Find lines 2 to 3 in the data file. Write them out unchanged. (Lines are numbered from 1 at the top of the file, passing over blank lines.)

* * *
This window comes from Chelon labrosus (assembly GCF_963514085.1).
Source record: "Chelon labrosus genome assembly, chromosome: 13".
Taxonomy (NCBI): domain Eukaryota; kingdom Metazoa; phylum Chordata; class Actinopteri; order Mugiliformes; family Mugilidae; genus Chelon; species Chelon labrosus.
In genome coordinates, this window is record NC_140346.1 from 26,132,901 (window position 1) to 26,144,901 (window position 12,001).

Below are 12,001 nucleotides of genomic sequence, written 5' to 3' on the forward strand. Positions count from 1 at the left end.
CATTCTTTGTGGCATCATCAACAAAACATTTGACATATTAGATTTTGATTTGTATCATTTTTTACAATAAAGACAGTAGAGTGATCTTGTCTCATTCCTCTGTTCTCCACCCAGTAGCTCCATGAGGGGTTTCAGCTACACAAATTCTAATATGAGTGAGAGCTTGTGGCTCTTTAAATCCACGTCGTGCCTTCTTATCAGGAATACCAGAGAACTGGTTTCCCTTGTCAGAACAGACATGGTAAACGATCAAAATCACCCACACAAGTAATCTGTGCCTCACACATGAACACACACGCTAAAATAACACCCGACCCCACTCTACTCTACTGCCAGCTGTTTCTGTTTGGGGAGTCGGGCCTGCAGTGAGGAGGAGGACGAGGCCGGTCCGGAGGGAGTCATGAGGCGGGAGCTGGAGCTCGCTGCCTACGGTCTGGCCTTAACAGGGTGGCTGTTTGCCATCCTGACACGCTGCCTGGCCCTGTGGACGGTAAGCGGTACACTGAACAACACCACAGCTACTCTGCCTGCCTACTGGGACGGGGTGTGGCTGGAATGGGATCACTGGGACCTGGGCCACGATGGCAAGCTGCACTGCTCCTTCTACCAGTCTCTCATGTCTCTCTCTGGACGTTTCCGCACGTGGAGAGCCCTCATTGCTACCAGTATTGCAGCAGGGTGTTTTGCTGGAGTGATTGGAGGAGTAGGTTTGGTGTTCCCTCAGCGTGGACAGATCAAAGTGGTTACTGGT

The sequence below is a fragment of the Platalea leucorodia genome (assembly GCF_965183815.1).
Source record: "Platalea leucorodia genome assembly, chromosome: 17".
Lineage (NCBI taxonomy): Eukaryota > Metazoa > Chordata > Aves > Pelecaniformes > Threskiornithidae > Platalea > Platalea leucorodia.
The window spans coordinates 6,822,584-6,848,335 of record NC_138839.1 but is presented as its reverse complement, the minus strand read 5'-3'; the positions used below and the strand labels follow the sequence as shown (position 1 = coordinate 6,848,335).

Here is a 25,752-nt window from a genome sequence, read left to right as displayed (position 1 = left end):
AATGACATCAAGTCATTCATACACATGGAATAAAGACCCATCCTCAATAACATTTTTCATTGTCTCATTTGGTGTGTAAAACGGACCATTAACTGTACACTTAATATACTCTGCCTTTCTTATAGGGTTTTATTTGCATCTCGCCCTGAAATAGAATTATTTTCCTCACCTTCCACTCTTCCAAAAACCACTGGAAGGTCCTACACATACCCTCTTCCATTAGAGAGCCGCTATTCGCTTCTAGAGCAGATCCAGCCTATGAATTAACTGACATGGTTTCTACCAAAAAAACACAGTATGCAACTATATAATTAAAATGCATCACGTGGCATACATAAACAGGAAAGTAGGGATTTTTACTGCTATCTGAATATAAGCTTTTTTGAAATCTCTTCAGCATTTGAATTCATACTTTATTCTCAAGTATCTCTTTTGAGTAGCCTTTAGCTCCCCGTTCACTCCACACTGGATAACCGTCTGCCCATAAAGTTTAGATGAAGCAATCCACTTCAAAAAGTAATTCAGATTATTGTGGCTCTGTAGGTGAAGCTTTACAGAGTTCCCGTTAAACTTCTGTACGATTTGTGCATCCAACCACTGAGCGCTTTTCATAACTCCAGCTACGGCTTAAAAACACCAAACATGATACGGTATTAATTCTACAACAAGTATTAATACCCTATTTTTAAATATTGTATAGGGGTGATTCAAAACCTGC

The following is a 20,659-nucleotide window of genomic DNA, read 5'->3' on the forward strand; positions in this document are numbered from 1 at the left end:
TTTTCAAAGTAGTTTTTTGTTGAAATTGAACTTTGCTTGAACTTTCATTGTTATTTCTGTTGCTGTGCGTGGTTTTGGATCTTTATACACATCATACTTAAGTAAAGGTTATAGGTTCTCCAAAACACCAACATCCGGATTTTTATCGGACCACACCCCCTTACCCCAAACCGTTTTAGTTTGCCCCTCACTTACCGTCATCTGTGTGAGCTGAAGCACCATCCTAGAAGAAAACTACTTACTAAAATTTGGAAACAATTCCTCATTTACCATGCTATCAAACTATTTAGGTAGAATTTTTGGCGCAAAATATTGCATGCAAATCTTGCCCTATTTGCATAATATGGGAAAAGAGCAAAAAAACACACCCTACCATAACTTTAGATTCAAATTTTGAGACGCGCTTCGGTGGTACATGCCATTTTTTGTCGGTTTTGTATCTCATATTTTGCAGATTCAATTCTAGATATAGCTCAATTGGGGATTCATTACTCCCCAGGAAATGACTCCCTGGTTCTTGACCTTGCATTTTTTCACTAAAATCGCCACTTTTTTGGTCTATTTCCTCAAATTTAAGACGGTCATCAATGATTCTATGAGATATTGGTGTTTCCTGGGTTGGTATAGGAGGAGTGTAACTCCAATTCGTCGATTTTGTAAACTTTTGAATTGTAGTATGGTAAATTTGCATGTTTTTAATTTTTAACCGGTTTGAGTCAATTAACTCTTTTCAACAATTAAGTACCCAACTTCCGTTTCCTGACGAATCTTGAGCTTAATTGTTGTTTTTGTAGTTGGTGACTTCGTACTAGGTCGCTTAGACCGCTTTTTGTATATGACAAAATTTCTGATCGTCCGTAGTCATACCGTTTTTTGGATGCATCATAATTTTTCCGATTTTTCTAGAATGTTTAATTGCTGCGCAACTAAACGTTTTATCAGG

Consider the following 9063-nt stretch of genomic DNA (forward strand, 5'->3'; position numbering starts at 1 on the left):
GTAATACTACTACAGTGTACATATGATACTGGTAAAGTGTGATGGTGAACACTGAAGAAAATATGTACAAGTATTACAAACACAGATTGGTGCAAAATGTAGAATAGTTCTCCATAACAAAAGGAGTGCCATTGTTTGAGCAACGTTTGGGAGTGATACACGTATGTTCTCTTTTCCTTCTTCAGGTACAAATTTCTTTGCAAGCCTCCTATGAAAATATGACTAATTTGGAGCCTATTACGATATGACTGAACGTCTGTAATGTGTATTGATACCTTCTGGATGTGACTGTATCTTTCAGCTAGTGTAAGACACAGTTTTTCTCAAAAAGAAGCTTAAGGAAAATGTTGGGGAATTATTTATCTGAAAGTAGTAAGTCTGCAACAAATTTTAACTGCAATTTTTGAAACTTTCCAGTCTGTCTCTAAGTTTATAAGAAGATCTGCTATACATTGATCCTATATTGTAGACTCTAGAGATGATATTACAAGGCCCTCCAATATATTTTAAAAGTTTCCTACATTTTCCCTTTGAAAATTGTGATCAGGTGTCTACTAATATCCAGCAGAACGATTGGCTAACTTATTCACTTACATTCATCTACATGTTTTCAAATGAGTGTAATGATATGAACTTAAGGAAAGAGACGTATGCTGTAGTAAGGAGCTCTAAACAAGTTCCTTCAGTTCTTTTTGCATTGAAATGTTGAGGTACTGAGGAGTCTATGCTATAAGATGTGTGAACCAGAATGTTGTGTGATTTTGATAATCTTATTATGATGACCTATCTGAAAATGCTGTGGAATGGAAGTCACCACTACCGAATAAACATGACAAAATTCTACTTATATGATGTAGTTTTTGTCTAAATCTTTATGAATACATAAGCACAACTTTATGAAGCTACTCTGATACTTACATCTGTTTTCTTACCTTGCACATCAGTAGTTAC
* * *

Source record: "Chelon labrosus genome assembly, chromosome: 13".
Taxonomy (NCBI): domain Eukaryota; kingdom Metazoa; phylum Chordata; class Actinopteri; order Mugiliformes; family Mugilidae; genus Chelon; species Chelon labrosus.